“He was a great mentor to many people and a great friend and the most ultimately supportive person to fellow actors.”
Gray was born in San Juan, Puerto Rico to Canadian parents, who had relocated south to work in the insurance industry there. His parents decided to move back to Toronto when Gray was 13.
He graduated from the University of Toronto with a master’s degree in psychology before getting into modelling and acting.
Gray moved to Hollywood in 1980 and racked up credits in a wide variety of genres, including lead roles on the Canadian series “High Hopes” and “Traders,” which earned him a Gemini Award for best actor.
He also had parts on numerous American shows, including “Beverly Hills, 90210,” “Chicago Hope,” “Murphy Brown,” “Melrose Place,” “ER” and “Picket Fences.” On “Murder, She Wrote,” he played Ted Hartley, Jessica’s publisher, and on “Queer As Folk,” he played gay millionaire George Schickel.
In the film world, Gray played a lead role opposite Carol Burnett in “Between Friends.” His other film credits included “For the Boys,” “The Peacemaker” and “Spy Hard.”
Earlier this year, Gray was seen at the Toronto International Film Festival in the Canadian film “Don’t Talk to Irene.” He played a reluctant nursing home resident who joins a seniors’ cheerleading troupe led by a plucky teen.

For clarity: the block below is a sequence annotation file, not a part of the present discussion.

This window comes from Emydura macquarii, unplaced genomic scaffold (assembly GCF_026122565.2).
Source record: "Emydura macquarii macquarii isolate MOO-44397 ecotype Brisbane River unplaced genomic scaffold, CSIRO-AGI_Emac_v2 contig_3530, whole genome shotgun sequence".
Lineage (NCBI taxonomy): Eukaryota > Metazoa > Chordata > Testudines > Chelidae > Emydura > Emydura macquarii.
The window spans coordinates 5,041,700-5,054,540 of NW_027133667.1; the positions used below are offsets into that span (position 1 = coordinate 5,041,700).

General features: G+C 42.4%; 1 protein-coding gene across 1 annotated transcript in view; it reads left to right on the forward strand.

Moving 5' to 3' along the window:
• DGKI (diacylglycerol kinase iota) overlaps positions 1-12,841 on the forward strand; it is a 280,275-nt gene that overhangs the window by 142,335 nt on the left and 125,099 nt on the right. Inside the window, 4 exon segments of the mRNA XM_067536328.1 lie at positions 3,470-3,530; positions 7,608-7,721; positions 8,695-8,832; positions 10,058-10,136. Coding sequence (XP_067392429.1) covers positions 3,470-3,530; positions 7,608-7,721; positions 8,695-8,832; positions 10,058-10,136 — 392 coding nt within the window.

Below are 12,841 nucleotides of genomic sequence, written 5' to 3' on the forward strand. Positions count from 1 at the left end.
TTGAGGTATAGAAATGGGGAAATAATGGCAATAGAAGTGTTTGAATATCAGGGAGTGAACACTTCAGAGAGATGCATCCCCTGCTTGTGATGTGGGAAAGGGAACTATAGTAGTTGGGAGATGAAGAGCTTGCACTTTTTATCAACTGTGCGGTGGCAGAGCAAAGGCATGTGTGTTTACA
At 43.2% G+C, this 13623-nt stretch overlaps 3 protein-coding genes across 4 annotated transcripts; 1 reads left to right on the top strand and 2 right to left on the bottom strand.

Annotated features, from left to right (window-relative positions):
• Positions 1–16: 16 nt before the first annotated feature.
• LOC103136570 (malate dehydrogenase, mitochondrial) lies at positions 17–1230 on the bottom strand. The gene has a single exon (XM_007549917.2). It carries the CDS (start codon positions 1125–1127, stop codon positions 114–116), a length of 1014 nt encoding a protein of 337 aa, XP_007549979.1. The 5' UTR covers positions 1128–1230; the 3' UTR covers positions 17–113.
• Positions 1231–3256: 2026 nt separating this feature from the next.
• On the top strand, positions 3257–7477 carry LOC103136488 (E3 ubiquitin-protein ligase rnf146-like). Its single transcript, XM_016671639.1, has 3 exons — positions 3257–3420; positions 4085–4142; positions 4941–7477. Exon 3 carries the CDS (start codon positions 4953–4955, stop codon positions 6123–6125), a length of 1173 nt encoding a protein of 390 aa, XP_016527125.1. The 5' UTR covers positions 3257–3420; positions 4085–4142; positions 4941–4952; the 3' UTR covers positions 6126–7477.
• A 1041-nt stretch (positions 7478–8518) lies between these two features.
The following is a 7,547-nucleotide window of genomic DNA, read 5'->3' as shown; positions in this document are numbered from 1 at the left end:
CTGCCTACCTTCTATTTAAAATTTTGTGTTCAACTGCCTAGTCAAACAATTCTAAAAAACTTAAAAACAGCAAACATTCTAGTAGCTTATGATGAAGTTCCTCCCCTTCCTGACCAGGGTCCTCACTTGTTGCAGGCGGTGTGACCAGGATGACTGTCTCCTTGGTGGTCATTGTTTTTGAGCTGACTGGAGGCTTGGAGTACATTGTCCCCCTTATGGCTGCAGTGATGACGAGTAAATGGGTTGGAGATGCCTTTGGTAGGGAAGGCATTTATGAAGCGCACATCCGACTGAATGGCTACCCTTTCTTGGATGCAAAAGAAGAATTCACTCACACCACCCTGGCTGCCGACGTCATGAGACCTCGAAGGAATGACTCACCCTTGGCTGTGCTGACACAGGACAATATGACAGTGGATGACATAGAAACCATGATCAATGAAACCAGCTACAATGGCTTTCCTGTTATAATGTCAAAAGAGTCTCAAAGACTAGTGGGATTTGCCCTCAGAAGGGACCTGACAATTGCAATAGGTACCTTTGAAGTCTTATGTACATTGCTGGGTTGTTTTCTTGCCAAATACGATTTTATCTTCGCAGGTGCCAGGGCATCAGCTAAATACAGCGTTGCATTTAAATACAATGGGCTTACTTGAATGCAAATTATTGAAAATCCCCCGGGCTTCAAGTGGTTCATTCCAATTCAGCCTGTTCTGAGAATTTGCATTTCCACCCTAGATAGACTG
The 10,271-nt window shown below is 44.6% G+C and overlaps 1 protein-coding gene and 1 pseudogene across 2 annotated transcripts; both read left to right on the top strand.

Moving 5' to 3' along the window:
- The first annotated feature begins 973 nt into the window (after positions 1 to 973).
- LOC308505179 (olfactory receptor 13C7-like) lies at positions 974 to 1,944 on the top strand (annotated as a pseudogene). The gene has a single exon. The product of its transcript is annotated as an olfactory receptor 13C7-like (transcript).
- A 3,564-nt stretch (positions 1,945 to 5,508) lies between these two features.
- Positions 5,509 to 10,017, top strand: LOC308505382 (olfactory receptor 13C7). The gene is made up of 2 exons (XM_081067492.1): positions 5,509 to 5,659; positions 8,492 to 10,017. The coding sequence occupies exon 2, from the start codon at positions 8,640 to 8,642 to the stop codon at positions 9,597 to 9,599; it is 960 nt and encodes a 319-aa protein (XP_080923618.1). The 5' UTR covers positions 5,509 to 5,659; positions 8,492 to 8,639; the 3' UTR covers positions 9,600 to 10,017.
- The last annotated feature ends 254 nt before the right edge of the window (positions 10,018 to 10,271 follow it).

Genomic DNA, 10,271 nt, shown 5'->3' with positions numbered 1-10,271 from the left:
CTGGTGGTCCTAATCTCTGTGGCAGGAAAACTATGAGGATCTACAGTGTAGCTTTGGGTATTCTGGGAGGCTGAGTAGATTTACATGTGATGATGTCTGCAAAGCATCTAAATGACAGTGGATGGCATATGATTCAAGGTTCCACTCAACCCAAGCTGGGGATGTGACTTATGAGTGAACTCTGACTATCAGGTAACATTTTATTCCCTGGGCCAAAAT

“The greatest thing about Bruce is he will do absolutely anything as an actor that you ask him to,” said Pat Mills, writer-director of “Don’t Talk to Irene.”
“We dressed him up in cheerleading outfits and got him to dance to ’80s music and he was totally game the entire time.”
Alyson Richards, producer of “Don’t Talk to Irene,” said Gray didn’t take anything for granted.
“He was just so happy to act and to be there every day on set and brought such a great sense of energy to everybody,” said Richards.
“To every member of the cast and crew he gave time and gave an incredible performance.”
Pashak said Gray’s wishes were to be cremated and have a “memorial party” at his house instead of a service at a funeral home.
Gray is survived by his sister Judy Elson, nephew Randy Elson, and niece Wendy Anderson.GRAY, BruceBorn: